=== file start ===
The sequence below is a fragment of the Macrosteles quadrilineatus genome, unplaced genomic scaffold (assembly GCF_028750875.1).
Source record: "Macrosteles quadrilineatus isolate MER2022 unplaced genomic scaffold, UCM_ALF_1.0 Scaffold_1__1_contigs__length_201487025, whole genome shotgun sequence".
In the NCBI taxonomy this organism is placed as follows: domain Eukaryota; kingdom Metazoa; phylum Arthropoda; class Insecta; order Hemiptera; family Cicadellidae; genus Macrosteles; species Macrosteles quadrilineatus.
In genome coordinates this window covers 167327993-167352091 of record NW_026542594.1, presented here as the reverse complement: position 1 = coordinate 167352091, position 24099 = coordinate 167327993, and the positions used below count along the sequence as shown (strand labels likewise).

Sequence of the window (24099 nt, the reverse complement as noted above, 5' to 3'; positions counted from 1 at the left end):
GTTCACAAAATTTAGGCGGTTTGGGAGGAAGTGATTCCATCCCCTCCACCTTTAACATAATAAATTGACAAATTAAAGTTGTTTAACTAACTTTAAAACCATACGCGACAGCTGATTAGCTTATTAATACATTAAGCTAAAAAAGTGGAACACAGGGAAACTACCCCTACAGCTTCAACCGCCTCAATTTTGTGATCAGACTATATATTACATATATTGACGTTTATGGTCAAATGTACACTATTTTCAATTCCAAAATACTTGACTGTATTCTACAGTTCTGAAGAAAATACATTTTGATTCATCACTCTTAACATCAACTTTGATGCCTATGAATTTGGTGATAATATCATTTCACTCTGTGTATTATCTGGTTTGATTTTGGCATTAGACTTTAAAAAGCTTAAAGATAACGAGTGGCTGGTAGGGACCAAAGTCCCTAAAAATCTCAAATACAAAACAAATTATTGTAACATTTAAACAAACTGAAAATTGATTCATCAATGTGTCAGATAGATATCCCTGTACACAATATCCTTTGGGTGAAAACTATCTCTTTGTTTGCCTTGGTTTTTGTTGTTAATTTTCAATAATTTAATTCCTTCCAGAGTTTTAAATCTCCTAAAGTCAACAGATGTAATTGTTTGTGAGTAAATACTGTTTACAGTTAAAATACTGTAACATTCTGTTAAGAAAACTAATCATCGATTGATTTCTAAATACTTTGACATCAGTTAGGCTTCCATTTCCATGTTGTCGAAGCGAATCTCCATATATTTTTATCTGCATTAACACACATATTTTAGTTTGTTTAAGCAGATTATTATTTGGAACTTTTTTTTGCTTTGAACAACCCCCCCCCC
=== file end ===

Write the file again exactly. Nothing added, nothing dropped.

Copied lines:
The sequence below is a fragment of the Macrosteles quadrilineatus genome, unplaced genomic scaffold (assembly GCF_028750875.1).
Source record: "Macrosteles quadrilineatus isolate MER2022 unplaced genomic scaffold, UCM_ALF_1.0 Scaffold_1__1_contigs__length_201487025, whole genome shotgun sequence".
In the NCBI taxonomy this organism is placed as follows: domain Eukaryota; kingdom Metazoa; phylum Arthropoda; class Insecta; order Hemiptera; family Cicadellidae; genus Macrosteles; species Macrosteles quadrilineatus.
In genome coordinates this window covers 167327993-167352091 of record NW_026542594.1, presented here as the reverse complement: position 1 = coordinate 167352091, position 24099 = coordinate 167327993, and the positions used below count along the sequence as shown (strand labels likewise).

Sequence of the window (24099 nt, the reverse complement as noted above, 5' to 3'; positions counted from 1 at the left end):
GTTCACAAAATTTAGGCGGTTTGGGAGGAAGTGATTCCATCCCCTCCACCTTTAACATAATAAATTGACAAATTAAAGTTGTTTAACTAACTTTAAAACCATACGCGACAGCTGATTAGCTTATTAATACATTAAGCTAAAAAAGTGGAACACAGGGAAACTACCCCTACAGCTTCAACCGCCTCAATTTTGTGATCAGACTATATATTACATATATTGACGTTTATGGTCAAATGTACACTATTTTCAATTCCAAAATACTTGACTGTATTCTACAGTTCTGAAGAAAATACATTTTGATTCATCACTCTTAACATCAACTTTGATGCCTATGAATTTGGTGATAATATCATTTCACTCTGTGTATTATCTGGTTTGATTTTGGCATTAGACTTTAAAAAGCTTAAAGATAACGAGTGGCTGGTAGGGACCAAAGTCCCTAAAAATCTCAAATACAAAACAAATTATTGTAACATTTAAACAAACTGAAAATTGATTCATCAATGTGTCAGATAGATATCCCTGTACACAATATCCTTTGGGTGAAAACTATCTCTTTGTTTGCCTTGGTTTTTGTTGTTAATTTTCAATAATTTAATTCCTTCCAGAGTTTTAAATCTCCTAAAGTCAACAGATGTAATTGTTTGTGAGTAAATACTGTTTACAGTTAAAATACTGTAACATTCTGTTAAGAAAACTAATCATCGATTGATTTCTAAATACTTTGACATCAGTTAGGCTTCCATTTCCATGTTGTCGAAGCGAATCTCCATATATTTTTATCTGCATTAACACACATATTTTAGTTTGTTTAAGCAGATTATTATTTGGAACTTTTTTTTGCTTTGAACAACCCCCCCCCC